In a sense, we have all played this game before. We have all created the deathcoaster in Rollercoaster Tycoon, or created a pit for all our Worms to fall into, or just run Mario to his death a lot.
So I figured, why not be explicit about having a game where the goal is to kill tiny virtual people? But since that gets boring after five minutes, instead it’s a game where the goal is to kill exactly the right percentage of tiny virtual people. And your tools are the tools of a dungeon master. Traps of all the usual sorts, minions, creatures, and so on.
But it’s not going to be entirely trial and error, oh no. The core game mechanic is probability. Please don’t run screaming! I promise it’s going to be fun. See, the game software will represent the probabilities in nice easy visualizations, and the only math required is simple arithmetic. I
stole found some free spike assets, so let’s use those for an example. Here are some red spikes:
Why are they red? As you build your dungeon, traps and things are color coded to probability. Red means what you think - a low probability that the virtual hero will avoid the trap; let’s say 10%. If this was the only thing in your dungeon hall, 10 out of every 100 heroes would survive. Well, let’s kill more of them.
Now I’ve put two of them together, and here comes your lesson in probability: conditional events. Your hero doesn’t even get to the second spike trap unless they survive the first one. So we send 100 heroes in, 10 of them survive the first trap. Of those 10, 10% survive the second spike trap - one lone hero. But what if the level goal is telling me I want 5 heroes to survive - 5% of my original hero population? We can mix and match different traps.
The yellow floor spikes here are easier, with a 50% survival probability. So 10 heroes come out of the ceiling spikes. Half of them survive the floor spikes. Bingo bango bongo, there’s our 5%.
If this all seems overly simple, that’s because I’ve been using overly simple examples. In a real version of this game, the following would be true:
-The traps would be far less lethal. This would require the player to string together a lot more of them to achieve the desired outcome.
-There would be frequent savecheckpointstations for the heroes. These will reset their survival probability.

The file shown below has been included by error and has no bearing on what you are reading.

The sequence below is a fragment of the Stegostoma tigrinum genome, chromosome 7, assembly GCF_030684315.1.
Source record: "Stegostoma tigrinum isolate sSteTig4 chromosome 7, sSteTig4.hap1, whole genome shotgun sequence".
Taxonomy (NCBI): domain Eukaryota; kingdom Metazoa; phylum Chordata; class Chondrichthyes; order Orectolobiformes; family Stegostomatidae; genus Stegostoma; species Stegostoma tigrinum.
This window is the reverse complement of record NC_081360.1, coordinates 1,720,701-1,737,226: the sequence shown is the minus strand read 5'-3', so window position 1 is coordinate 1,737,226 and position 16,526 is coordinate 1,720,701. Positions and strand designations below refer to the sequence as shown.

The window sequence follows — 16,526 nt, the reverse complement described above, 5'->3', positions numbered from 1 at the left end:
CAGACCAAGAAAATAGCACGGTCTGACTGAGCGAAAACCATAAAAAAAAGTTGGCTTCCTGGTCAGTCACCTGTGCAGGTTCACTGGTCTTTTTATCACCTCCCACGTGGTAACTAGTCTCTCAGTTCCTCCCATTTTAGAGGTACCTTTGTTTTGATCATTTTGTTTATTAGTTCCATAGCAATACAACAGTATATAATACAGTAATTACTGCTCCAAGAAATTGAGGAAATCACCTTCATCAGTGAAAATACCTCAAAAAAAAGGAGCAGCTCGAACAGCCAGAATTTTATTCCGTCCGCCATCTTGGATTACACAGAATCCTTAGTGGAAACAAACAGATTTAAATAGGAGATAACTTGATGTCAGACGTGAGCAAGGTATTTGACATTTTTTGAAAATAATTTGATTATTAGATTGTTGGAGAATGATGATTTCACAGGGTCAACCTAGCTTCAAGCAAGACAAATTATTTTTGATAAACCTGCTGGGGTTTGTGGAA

-The traps will be much more finely graded in their lethality and the desired outcomes will be more precisely defined.
For later levels, another fun mechanic would be to have different types of heroes. Some are sneakier, others are stronger, others are faster, et cetera. Different types of heroes would have different probabilities for surviving various traps. Then the goal for the level can be multifaceted: 12% tank heroes, 7.5% sneak heroes, 3.6% fast heroes.
Of course you’d be able to share your dungeon halls online, and play as a hero yourself in other players’ dungeons. This in turn gives rise to one more category of dungeon hall: the Impossible category. No worrying about probabilities here. Just trying to make it as hard as you can for other human players.
What does the game look like? I have in mind a 2D or 2.5D sidescroller/platformer style. Mostly linear hallways, with some larger open spaces, but also branching paths. Let’s say you break your hallway into three routes. Well, if you have 300 heroes coming through, you’ll get 100 going down each pathway. Unless you make one of the pathways look easier. This is a good way to further adjust your death percentage and make more interesting dungeon halls.
I would be remiss if I didn’t mention the recent article about Guild of Dungeoneering, which is a very similar concept, but one that uses deckbuilding and stats instead of a raw probabiility mechanic. Their game is more complex (and, of course, actually real), my game is more like a puzzle genre dungeon builder. And, of course, their game is about training strong heroes, and my game is about killing them.
What are your thoughts? What would you like to see in a deathtrap designer game?
NEXT TIME: We move from D to E. Encroaching ECMs Encounter Engagement!
EDIT: Kinja really doesn’t like me trying to do one image at a time. If anyone has ideas for how to clean up the formatting of this post, please let me know.